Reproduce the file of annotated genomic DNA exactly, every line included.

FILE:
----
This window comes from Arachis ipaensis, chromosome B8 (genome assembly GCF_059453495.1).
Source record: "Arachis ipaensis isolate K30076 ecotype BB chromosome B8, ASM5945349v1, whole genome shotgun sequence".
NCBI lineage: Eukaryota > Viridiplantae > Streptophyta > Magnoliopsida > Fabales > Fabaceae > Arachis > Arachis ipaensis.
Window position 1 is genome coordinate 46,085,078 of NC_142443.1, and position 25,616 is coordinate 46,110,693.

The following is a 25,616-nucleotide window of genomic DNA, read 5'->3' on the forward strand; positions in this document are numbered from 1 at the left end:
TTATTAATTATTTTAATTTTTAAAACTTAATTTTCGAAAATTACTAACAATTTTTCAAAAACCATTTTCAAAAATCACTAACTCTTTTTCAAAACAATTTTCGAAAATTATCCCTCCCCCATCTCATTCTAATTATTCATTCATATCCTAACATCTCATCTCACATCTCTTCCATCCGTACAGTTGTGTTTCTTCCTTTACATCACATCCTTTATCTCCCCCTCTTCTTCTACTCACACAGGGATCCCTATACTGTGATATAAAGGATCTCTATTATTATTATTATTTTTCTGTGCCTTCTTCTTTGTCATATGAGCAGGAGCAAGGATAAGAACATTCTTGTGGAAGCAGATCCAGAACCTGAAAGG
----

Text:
This window comes from Arachis ipaensis, chromosome B8 (genome assembly GCF_059453495.1).
Source record: "Arachis ipaensis isolate K30076 ecotype BB chromosome B8, ASM5945349v1, whole genome shotgun sequence".
NCBI lineage: Eukaryota > Viridiplantae > Streptophyta > Magnoliopsida > Fabales > Fabaceae > Arachis > Arachis ipaensis.
Window position 1 is genome coordinate 46,085,078 of NC_142443.1, and position 25,616 is coordinate 46,110,693.

The following is a 25,616-nucleotide window of genomic DNA, read 5'->3' on the forward strand; positions in this document are numbered from 1 at the left end:
TTATTAATTATTTTAATTTTTAAAACTTAATTTTCGAAAATTACTAACAATTTTTCAAAAACCATTTTCAAAAATCACTAACTCTTTTTCAAAACAATTTTCGAAAATTATCCCTCCCCCATCTCATTCTAATTATTCATTCATATCCTAACATCTCATCTCACATCTCTTCCATCCGTACAGTTGTGTTTCTTCCTTTACATCACATCCTTTATCTCCCCCTCTTCTTCTACTCACACAGGGATCCCTATACTGTGATATAAAGGATCTCTATTATTATTATTATTTTTCTGTGCCTTCTTCTTTGTCATATGAGCAGGAGCAAGGATAAGAACATTCTTGTGGAAGCAGATCCAGAACCTGAAAGG